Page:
Somerville's Travels published 2009
by Christopher Somerville
Christopher Somerville writes extensively on Essex, Canvey Island and Dr Feelgood in his latest book, Somerville’s Travels (AA Publishing).
The book tells the story of 20 journeys- mostly on foot, but also by bicycle, branch line train, bus, narrowboat and ferry – across very special areas of Britain. Here are remarkable landscapes, travelled by the unfrequented ways that reveal their unique characters.
He writes of Canvey:
‘Imagination is a wonderful thing. The special place that the Haworth moors occupy in the heart of a Charlotte Brontë devotee, or the inspiration a lover of John Constable’s landscapes imbibes in Dedham Vale – this kind of powerful magic is threaded for me, and for thousands of other music lovers all over the world, through the grey sea walls, the windy marshlands, the skeletal gas jetties and crowded pubs of Canvey Island. Where others see only a bleak Thames estuary shore seeded with chemical silos and cheek-by-jowl housing, Iscent romance and adventure. The moment Icross East Haven Creek Ienter a parallel universe – the chancy but captivating world of ‘Oil City’, where men are men and women are vixens, where devastating dames tap their scarlet nails on your wallet and dodgy motors are forever about to screech up, driven by just the kind of hardboiled citizens you’d like to guzzle a shot of bourbon with.’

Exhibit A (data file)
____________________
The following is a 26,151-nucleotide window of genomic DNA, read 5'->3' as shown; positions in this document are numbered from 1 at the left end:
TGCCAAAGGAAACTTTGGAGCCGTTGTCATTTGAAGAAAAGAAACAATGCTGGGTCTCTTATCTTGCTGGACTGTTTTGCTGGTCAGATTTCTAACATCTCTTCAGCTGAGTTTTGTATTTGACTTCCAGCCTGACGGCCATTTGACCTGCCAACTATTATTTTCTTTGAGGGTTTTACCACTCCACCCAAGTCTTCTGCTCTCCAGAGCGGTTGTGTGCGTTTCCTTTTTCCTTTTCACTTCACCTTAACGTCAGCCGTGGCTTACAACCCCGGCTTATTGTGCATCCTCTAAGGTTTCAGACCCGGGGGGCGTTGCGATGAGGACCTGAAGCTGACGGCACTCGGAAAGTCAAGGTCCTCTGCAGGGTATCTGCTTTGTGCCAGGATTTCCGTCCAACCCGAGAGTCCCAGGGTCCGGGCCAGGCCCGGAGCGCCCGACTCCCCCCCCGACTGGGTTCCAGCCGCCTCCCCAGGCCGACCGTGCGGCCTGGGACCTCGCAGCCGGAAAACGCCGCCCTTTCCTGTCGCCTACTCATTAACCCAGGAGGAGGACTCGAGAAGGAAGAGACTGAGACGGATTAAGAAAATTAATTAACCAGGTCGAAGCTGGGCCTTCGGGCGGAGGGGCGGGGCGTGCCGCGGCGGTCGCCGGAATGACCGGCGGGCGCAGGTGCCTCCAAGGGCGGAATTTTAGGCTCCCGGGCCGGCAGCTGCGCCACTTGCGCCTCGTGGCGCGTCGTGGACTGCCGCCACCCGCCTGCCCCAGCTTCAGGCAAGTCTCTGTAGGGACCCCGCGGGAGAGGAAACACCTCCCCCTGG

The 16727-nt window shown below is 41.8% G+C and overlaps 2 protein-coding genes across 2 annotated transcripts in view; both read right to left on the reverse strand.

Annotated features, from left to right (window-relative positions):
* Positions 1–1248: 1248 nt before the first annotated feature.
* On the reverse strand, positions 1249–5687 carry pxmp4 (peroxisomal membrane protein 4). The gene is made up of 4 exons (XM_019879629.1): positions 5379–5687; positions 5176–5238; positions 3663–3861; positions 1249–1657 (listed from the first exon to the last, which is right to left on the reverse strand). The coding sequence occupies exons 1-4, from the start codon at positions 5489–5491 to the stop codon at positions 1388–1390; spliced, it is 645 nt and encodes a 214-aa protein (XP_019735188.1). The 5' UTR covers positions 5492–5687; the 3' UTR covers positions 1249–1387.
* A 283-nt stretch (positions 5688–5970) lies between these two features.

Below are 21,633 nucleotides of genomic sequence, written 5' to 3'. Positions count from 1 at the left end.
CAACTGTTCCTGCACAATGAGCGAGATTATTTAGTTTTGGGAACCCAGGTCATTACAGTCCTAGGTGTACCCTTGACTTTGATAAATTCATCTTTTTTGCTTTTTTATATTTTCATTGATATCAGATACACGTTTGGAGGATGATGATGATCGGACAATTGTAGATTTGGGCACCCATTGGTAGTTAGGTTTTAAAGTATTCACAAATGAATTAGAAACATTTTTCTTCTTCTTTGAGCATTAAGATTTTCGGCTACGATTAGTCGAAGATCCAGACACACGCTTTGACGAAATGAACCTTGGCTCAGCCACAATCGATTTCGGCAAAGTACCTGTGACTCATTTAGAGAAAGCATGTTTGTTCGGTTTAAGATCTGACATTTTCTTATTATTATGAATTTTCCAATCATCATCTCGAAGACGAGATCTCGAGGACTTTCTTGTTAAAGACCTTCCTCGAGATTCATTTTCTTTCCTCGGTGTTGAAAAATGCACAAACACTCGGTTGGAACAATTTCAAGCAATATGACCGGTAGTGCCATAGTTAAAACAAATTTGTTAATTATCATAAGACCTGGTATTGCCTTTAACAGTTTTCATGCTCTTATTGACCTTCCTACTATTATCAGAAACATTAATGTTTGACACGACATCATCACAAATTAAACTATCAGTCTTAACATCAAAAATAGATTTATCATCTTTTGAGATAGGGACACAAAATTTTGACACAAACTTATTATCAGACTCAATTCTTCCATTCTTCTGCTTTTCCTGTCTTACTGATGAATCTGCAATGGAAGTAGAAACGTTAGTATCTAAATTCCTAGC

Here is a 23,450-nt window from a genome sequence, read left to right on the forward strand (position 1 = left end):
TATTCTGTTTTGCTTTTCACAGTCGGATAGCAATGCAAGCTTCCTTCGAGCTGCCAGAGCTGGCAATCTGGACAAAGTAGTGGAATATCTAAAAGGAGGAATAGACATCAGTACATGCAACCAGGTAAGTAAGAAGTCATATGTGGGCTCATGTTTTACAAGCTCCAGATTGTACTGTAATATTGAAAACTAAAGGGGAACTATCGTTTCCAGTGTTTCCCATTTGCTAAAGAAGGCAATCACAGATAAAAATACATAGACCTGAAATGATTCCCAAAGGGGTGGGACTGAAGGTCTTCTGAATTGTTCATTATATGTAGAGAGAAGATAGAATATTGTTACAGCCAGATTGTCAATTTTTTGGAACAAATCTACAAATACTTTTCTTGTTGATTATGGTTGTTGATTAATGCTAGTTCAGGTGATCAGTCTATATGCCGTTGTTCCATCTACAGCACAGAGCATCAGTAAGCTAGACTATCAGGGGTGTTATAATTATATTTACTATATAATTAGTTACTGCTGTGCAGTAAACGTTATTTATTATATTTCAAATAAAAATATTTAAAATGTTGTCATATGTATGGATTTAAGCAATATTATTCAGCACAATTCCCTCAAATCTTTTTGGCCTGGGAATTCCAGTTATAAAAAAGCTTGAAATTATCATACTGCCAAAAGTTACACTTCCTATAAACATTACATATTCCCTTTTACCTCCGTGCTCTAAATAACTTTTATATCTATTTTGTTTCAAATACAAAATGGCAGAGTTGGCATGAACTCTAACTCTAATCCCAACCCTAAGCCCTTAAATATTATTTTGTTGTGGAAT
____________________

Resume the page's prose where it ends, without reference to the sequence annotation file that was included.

Then later talks about the real Canvey Island:
‘As for the ‘real’ Canvey Island: well, that’s another story. All the east of the island is jam-rammed with housing; all the west lies open and green under empty grazing marshes, newly declared an RSPB bird reserve. For me the greatest Canvey pleasure is the 14-mile (23km) walk around the perimeter of the island, and that’s what Idid next day. Istrolled for hours with only oystercatchers and marsh horses for company. In front of me slowly expanded the nightmarish shape of a black oil jetty that rose out of the meadows like a demon and strode across the sea wall into the river. Agrand plan in the 1970s to smother the West Canvey marshes with oil installations never came to anything; all that is left is the jetty, tarry black and gigantic in the flat landscape.’
The full chapter on Canvey Island can be read here.